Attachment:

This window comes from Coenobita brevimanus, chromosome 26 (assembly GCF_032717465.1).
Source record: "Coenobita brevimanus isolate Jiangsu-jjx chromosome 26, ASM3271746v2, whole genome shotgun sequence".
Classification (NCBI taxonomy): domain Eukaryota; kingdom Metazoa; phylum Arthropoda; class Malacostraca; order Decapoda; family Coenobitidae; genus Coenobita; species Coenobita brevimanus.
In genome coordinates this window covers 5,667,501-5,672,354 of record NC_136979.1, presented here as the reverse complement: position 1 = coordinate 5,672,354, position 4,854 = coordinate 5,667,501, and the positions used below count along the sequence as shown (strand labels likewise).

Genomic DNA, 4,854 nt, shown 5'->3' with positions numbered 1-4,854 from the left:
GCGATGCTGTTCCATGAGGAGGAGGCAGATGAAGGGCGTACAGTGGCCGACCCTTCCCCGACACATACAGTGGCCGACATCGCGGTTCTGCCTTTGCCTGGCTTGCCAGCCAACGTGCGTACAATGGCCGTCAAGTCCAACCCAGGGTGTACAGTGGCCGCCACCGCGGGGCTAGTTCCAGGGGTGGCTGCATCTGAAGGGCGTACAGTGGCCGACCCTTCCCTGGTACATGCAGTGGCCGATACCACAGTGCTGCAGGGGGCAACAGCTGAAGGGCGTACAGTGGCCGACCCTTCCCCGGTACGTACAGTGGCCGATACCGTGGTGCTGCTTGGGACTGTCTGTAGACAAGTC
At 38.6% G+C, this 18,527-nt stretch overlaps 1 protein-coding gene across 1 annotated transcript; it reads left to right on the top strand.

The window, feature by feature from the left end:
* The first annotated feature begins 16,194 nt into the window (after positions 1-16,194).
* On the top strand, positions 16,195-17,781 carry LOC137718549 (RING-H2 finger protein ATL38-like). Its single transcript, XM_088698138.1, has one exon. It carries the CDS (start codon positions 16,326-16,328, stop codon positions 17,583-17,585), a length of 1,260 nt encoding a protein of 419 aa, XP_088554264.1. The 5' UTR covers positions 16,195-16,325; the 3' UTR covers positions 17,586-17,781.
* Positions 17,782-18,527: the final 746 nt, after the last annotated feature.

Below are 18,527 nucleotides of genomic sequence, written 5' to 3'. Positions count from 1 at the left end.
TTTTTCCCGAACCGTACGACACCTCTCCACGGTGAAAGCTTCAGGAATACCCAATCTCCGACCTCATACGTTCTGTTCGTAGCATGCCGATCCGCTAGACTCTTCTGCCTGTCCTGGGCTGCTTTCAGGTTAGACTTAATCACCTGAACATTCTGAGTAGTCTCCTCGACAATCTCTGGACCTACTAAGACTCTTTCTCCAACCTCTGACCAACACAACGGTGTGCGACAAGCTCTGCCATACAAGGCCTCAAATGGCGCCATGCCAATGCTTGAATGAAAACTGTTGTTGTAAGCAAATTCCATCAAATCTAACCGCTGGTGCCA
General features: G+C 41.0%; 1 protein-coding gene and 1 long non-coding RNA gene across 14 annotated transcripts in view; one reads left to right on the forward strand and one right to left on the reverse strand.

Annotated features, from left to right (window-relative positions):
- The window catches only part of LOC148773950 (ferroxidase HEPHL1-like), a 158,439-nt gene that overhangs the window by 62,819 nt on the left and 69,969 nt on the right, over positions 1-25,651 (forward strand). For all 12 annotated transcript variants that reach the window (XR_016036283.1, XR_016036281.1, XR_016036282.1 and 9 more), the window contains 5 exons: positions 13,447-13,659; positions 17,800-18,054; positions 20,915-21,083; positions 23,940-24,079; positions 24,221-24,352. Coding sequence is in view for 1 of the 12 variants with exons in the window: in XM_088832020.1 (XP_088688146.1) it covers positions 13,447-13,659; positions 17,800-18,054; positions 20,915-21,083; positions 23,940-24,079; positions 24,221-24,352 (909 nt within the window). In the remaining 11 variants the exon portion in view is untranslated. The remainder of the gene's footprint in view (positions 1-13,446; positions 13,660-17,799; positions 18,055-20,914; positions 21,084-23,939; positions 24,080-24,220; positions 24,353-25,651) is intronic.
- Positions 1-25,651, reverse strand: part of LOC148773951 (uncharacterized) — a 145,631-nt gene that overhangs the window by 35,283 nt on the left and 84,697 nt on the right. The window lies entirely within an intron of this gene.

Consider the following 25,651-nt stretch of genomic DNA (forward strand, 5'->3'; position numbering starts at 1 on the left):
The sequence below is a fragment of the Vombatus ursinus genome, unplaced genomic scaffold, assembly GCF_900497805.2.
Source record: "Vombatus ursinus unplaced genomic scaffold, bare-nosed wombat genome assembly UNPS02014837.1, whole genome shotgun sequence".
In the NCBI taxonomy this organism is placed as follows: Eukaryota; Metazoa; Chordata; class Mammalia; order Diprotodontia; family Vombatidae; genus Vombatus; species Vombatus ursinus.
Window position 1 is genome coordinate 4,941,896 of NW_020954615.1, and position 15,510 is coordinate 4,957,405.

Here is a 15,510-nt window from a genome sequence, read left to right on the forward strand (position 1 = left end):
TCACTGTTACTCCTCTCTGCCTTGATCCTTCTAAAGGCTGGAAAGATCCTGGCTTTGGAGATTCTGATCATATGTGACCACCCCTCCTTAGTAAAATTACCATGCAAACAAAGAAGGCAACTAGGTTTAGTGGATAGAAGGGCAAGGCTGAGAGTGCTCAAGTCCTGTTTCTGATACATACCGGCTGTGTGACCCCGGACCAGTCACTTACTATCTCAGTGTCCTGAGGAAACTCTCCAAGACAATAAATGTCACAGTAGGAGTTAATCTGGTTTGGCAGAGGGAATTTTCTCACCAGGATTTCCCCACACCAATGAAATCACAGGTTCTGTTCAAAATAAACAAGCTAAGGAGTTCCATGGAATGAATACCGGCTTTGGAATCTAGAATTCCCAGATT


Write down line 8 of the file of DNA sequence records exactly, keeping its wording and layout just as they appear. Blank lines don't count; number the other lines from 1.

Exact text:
The window, feature by feature from the left end: